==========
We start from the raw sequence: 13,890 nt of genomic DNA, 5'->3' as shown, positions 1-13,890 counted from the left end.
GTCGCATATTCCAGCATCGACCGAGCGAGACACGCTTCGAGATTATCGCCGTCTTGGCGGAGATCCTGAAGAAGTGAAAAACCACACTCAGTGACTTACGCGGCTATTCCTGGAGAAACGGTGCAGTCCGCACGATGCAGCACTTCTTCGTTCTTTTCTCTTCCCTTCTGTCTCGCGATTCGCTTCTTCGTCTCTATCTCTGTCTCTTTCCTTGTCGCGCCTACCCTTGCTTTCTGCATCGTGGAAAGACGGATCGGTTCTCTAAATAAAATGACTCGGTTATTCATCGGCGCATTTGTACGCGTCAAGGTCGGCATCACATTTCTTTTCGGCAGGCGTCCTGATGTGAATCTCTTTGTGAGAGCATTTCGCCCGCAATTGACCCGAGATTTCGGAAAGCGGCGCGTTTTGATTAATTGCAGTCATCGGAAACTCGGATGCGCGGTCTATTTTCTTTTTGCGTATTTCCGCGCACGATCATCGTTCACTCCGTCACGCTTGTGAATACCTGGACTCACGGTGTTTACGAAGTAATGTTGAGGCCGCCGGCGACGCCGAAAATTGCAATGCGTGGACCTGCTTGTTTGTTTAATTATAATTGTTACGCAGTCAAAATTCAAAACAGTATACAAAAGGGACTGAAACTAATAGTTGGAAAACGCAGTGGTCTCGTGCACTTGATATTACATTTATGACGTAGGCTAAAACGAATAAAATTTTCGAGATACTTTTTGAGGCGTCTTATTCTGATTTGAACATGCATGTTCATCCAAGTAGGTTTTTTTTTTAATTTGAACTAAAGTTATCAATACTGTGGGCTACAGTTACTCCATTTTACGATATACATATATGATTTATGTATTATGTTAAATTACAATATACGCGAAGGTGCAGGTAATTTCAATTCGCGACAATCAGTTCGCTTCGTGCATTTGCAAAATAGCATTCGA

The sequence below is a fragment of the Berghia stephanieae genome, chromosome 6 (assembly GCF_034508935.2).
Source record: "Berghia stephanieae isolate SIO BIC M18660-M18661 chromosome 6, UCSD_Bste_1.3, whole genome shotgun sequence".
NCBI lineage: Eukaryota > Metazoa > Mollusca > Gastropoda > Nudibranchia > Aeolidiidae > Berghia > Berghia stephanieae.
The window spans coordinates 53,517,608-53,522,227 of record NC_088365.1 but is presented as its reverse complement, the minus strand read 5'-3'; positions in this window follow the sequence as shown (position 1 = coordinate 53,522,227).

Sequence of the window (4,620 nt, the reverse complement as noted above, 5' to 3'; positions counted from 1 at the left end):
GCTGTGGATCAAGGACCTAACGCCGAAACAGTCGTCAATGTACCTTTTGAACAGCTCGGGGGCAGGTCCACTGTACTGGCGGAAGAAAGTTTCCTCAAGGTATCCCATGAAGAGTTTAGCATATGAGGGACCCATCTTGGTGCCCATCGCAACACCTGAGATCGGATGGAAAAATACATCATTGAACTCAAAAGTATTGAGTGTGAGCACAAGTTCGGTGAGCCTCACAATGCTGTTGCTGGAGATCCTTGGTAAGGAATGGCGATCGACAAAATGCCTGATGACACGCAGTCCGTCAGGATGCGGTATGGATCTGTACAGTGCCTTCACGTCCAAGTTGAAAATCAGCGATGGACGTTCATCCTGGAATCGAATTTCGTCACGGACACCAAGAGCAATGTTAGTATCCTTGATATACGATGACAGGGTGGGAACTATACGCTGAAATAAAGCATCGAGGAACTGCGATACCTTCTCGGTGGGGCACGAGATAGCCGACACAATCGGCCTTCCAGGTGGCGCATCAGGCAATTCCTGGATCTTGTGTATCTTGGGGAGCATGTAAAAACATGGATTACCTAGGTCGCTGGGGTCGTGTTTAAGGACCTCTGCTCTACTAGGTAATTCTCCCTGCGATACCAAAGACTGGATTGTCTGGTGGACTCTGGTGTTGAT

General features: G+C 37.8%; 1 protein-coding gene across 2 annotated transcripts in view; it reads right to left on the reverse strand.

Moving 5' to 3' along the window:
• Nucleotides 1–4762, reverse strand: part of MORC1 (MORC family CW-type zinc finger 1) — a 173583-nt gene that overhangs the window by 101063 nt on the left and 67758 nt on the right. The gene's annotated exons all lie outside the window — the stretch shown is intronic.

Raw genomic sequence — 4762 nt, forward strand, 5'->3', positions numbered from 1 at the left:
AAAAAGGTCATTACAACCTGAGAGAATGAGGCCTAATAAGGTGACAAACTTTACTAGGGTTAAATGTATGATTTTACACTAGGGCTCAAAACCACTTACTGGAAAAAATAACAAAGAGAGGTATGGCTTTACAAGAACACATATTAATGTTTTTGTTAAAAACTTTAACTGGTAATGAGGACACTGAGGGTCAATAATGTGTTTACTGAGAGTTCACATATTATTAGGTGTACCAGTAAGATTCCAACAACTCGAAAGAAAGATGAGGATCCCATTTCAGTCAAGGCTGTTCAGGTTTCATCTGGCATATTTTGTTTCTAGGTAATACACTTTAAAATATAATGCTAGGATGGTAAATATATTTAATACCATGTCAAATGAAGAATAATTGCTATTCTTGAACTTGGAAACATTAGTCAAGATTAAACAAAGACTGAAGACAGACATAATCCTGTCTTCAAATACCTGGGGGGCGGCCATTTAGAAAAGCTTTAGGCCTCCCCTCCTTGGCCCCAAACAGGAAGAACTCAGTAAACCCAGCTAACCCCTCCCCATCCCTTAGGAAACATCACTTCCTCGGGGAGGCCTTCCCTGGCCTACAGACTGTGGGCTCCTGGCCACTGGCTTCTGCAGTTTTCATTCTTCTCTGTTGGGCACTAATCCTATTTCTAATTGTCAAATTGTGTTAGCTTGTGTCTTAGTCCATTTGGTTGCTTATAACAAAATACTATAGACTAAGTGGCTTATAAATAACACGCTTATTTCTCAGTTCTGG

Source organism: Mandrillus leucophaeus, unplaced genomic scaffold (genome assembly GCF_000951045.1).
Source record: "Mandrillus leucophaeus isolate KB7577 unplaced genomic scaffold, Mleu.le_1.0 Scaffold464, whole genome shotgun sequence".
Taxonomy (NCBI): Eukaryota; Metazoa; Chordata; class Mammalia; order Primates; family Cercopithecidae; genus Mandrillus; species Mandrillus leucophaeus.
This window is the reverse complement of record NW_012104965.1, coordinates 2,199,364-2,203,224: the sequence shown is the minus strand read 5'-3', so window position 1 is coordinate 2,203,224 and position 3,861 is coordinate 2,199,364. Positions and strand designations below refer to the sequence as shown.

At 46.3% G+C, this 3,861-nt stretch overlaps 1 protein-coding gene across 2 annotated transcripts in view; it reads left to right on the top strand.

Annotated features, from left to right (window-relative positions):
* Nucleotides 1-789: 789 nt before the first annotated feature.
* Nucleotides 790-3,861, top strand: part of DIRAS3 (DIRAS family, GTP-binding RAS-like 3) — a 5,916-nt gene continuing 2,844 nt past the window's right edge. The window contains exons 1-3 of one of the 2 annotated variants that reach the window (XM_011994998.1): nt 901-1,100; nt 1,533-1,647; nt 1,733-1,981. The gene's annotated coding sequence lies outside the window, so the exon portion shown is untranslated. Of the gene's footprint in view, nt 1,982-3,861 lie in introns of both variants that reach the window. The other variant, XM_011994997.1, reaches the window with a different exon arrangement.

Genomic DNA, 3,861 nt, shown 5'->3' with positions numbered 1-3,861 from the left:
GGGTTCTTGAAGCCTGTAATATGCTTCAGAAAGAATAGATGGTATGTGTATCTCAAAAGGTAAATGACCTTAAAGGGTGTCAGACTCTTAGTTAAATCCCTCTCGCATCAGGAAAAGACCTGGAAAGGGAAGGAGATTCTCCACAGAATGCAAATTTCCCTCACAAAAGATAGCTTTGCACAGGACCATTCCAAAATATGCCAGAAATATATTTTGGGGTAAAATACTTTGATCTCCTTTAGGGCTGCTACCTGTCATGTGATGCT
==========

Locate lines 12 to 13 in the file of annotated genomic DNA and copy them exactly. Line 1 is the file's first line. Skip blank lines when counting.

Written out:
Raw genomic sequence — 4762 nt, forward strand, 5'->3', positions numbered from 1 at the left:
AAAAAGGTCATTACAACCTGAGAGAATGAGGCCTAATAAGGTGACAAACTTTACTAGGGTTAAATGTATGATTTTACACTAGGGCTCAAAACCACTTACTGGAAAAAATAACAAAGAGAGGTATGGCTTTACAAGAACACATATTAATGTTTTTGTTAAAAACTTTAACTGGTAATGAGGACACTGAGGGTCAATAATGTGTTTACTGAGAGTTCACATATTATTAGGTGTACCAGTAAGATTCCAACAACTCGAAAGAAAGATGAGGATCCCATTTCAGTCAAGGCTGTTCAGGTTTCATCTGGCATATTTTGTTTCTAGGTAATACACTTTAAAATATAATGCTAGGATGGTAAATATATTTAATACCATGTCAAATGAAGAATAATTGCTATTCTTGAACTTGGAAACATTAGTCAAGATTAAACAAAGACTGAAGACAGACATAATCCTGTCTTCAAATACCTGGGGGGCGGCCATTTAGAAAAGCTTTAGGCCTCCCCTCCTTGGCCCCAAACAGGAAGAACTCAGTAAACCCAGCTAACCCCTCCCCATCCCTTAGGAAACATCACTTCCTCGGGGAGGCCTTCCCTGGCCTACAGACTGTGGGCTCCTGGCCACTGGCTTCTGCAGTTTTCATTCTTCTCTGTTGGGCACTAATCCTATTTCTAATTGTCAAATTGTGTTAGCTTGTGTCTTAGTCCATTTGGTTGCTTATAACAAAATACTATAGACTAAGTGGCTTATAAATAACACGCTTATTTCTCAGTTCTGG